Yesterday in Washington D.C., as Congress convened to certify the Electoral College vote for President of the United States, supporters of President Donald Trump held a rally to protest what many have seen as a fraudulent and stolen election. Following a speech by the President himself thousands of Americans marched to the Capitol building. Through the course of events, a number of supporters broke through lax security and made their way into the Capitol building itself, forcing Congress and Vice President Pence into lockdown and delaying the certification until early this morning. It was an ugly scene, with one female Trump supporter shot and killed by police in the mayhem. Immediately the violence was denounced with some labeling the protestors as terrorists and others calling for President Trump’s immediate resignation or deposal. The most common word I heard thrown around however was the word “sad.” A sad day for America, indeed, but not for the reasons which they would want you to believe.
This was a sad day in America because this action was the last gasp of air for millions of Americans across the country for whom President Donald Trump stood as the totem for their frustration, grief, and hope for reprieve. Amidst a crushing global economy that has devastated the middle class, an opioid epidemic that has taken the lives of thousands of our citizens, and the recent COVID pandemic that our government at all levels has used as justification for overreach, supporters of Donald Trump saw the potential for four more years of breathing room stolen away in the middle of the night.
Whether the election fraud was real or significant enough to change the outcome isn’t the point of the matter. The point is that when discrepancies were noted, our ruling class and the media who propagandize for them covered their eyes, stuck their fingers in their ears, and yelled “debunked!” at the top of their lungs while judges across the country dismissed many court cases before they even bothered to examine any evidence. Again, I don’t know if the fraud was real or would have made a difference, but the refusal of our government to even acknowledge the concerns of millions of its citizens is a theme that is consistent with the spiritual force that brought Donald Trump to power.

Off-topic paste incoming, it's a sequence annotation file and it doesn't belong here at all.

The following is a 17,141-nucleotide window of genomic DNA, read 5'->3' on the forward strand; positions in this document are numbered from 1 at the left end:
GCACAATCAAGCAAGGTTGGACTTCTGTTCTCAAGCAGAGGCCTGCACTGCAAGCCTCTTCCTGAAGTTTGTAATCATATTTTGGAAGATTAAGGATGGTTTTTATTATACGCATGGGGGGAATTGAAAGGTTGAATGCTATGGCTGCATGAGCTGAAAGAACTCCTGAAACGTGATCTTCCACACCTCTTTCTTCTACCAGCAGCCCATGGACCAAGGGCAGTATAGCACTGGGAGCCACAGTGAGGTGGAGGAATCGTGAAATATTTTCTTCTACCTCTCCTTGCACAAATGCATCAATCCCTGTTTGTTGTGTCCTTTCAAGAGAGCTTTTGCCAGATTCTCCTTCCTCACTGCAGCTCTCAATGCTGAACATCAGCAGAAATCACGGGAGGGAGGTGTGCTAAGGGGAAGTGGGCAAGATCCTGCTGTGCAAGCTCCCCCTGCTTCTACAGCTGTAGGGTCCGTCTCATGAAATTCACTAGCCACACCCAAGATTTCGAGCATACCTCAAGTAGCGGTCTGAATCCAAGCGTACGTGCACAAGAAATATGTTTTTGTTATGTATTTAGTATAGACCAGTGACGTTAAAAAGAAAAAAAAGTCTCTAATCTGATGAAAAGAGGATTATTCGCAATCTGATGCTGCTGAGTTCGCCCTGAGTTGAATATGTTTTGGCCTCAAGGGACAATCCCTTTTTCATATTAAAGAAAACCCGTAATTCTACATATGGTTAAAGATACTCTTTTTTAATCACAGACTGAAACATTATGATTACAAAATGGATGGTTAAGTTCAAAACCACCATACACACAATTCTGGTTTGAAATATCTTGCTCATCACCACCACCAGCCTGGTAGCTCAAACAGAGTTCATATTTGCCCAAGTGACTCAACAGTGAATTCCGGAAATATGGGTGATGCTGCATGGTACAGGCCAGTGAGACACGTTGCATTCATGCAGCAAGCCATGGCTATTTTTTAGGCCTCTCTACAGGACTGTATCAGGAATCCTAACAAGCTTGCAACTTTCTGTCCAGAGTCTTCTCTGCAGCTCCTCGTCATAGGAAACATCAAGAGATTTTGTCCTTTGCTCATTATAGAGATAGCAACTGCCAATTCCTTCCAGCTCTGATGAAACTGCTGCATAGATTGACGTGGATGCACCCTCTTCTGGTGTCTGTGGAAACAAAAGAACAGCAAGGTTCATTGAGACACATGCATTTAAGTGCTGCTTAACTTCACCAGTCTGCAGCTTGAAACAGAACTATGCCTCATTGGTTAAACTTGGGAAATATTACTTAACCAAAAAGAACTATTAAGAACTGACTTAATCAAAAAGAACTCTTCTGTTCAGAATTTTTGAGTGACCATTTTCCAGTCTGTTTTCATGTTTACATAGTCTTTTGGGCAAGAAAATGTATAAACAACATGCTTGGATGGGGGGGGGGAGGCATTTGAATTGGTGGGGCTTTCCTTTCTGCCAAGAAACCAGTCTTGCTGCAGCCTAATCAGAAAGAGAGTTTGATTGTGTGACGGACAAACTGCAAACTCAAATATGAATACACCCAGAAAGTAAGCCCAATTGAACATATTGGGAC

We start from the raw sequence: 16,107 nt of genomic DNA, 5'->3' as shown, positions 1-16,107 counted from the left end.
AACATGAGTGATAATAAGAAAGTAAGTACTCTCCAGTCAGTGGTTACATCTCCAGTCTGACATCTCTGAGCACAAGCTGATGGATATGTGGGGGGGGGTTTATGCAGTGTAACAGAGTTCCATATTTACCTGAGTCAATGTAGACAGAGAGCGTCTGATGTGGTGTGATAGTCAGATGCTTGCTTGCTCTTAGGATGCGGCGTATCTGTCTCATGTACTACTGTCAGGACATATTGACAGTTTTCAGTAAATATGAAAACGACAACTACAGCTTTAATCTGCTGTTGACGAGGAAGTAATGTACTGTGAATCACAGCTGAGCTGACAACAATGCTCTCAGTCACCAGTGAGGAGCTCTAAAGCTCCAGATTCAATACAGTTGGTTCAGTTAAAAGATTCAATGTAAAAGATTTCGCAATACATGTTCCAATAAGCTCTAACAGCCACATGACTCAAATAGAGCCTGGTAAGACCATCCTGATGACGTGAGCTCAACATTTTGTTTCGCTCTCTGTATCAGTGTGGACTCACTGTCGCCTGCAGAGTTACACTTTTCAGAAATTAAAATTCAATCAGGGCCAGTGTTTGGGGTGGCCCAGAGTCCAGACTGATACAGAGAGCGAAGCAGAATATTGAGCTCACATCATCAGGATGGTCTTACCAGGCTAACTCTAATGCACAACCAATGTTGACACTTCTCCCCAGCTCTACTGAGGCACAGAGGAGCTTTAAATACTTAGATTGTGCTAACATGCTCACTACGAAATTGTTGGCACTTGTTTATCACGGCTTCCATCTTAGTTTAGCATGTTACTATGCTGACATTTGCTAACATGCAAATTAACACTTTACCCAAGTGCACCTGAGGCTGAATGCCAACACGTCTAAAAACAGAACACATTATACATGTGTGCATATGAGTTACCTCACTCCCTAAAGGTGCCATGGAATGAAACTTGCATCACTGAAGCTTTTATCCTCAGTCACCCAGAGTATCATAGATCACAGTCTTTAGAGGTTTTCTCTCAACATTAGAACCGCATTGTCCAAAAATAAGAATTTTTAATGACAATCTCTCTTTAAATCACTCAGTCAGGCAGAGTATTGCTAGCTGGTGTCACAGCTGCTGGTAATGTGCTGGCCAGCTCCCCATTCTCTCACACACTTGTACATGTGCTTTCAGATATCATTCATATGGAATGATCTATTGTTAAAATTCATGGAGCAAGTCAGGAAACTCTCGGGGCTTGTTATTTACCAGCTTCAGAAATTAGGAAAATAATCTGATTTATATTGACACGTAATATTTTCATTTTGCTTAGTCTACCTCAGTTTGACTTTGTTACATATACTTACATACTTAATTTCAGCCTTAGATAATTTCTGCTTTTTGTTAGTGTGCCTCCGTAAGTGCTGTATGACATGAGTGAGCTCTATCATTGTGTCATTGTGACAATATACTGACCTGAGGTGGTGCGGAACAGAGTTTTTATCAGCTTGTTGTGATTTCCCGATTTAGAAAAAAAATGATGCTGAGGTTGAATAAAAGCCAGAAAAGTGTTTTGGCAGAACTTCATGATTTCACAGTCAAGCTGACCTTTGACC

This spiritual force of Donald Trump supporters is made up of people who feel as though they have been left behind. They are the mostly white lower and middle class Americans who populate the landmass that exists between the East and West Coasts of the United States. They are the descendants of people who immigrated from Europe in centuries past to become a part of a project that once stood for liberty and opportunity for all. Of course America’s history was never perfect, but the potential for success through self-determination was always there for these people, and now, it feels as though it is not.
I care about these people because they are my people. I am an Ohioan, from a small rural town in the northeast. Northeast Ohio, like most of the rust belt, was once a booming manufacturing and steel hub with plenty of jobs for those who would work them. Most of those jobs are now gone, outsourced overseas for lower wages and a higher profit margin for shareholders. Nothing has yet to replace them.
I was fortunate enough to escape. Blessed to be born to a loving family, despite our lack of wealth my parents worked hard to provide our family and stressed the importance of getting an education. Through a combination of hard work and an athletic scholarship, I put myself through college. Through my degree I was able to become a commissioned officer in the United States Army and served for nearly six years with two deployments leading Infantrymen in Afghanistan. Following a combat injury I was forced to retire early, but the skills I gained coupled with my education allowed me to have success in the civilian world. My wife and I both have good corporate jobs and are able to comfortably raise our family in a nice suburb of Ohio’s capital city, where the economy is much better than the rest of the state.